Watch Bike Advocates Vent About the Silliest Anti-Bike Lane Arguments

Author Laura Bliss Mar 15, 2019

Why wouldn’t you want a friendly neighborhood bike lane? As advocates of enhanced bicycle infrastructure know all too well, the reasons bike-lane foes give for opposing projects are as numerous and imaginative as a child’s excuses for skipping her homework. The latest short by Clarence Eckerson, tireless auteur of the Streetfilms video series, checks in with activists attending the National Bike Summit outside Washington, D.C., this week. They’re all asked to recall the anti-bike arguments that made them go huh.

A sampling of head-scratchers: If you build a bike lane, the terrorists will win! The local fauna will go extinct! We don’t have the money to put paint on the road!

Some of these bike-lane battles royale—from Baltimore to Minneapolis—have been covered in more detail by CityLab. Unfortunately for advocates, when other community members set out to kill a bike lane proposal, it often doesn’t matter how ridiculous the chosen anti-cycling myths may be.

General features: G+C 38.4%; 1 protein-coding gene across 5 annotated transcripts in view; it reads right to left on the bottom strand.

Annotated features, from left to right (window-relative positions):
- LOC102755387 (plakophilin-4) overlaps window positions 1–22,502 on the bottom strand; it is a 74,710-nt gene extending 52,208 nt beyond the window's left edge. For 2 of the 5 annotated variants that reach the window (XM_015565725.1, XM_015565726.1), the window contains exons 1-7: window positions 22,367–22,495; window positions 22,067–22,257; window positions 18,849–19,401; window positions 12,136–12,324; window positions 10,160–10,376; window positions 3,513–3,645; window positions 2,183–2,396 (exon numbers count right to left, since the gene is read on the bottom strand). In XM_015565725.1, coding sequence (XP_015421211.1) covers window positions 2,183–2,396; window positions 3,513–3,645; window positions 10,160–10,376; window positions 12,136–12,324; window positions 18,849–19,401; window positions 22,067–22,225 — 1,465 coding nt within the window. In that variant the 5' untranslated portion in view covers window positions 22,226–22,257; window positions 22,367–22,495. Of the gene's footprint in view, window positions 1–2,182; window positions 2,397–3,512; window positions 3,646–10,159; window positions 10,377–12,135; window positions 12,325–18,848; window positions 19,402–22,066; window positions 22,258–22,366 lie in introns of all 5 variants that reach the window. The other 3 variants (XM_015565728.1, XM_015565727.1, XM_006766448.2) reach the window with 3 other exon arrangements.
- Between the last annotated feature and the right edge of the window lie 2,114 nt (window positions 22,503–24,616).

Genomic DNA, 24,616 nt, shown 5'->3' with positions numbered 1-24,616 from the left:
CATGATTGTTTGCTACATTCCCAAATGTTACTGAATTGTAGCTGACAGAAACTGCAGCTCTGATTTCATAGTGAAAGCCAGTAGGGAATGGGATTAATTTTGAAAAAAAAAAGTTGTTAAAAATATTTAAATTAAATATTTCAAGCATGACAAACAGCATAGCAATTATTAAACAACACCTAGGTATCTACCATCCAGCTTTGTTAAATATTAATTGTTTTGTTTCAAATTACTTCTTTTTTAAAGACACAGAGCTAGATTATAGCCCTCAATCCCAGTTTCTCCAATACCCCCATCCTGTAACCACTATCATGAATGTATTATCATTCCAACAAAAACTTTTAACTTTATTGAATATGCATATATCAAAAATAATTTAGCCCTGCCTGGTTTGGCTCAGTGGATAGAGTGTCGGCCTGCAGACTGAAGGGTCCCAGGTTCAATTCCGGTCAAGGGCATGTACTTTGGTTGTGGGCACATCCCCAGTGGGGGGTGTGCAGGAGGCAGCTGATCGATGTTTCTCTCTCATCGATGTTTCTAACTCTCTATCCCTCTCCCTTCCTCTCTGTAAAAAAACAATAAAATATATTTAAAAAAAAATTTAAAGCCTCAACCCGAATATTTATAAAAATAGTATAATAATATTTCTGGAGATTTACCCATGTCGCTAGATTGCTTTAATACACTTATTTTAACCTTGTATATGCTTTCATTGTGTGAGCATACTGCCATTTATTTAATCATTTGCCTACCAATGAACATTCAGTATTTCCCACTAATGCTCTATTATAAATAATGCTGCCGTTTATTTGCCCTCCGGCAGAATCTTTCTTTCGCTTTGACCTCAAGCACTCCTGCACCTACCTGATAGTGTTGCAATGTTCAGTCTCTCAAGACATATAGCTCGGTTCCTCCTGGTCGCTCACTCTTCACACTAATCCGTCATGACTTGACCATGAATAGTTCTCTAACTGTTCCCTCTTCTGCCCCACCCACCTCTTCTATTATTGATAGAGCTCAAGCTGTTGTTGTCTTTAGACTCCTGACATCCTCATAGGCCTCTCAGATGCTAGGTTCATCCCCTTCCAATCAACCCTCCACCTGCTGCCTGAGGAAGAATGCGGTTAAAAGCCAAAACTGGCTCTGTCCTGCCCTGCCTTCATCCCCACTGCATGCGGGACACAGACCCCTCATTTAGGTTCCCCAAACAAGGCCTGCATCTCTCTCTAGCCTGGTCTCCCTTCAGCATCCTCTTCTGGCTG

Legislative Update: New Session Brings New Bills for Bikes

Date 3/10/2019

Author:
The deadline to introduce bills for the first year of the new two-year California legislative session was last week, and more than 2,500 bills have been introduced in both the Assembly and the Senate. A few of them hold specific interest for bicyclists.

These include Scott Wiener’s Complete Streets Bill, S.B. 127, which would require Caltrans to implement safety improvements like protected bike lanes and sidewalks every time they repave or rebuild a state-owned road. So far nothing in the bill’s wording has changed since we first wrote about it. Its first hearing, in the Senate Transportation Committee, will take place some time in April.

Two other bills sponsored by the California Bicycle Coalition are aimed at cleaning up confusion in the California Vehicle Code about where bicyclists are supposed to position themselves on the road.

One, A.B. 697, is the third such attempt from Assemblymember Phil Ting (D-San Francisco), whose earlier tries on this topic ran up against strong resistance from law enforcement. It aims to clean up wording in the California Vehicle Code section 21202, which requires bicycles to be “as far as practicable” to the right of the road.

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SMART lands $12.5 million grant to extend bike path

The Bay Area’s Metropolitan Transportation Commission has awarded SMART $12.5 million to build more of the pedestrian and bicycle pathway adjacent to its rail corridor.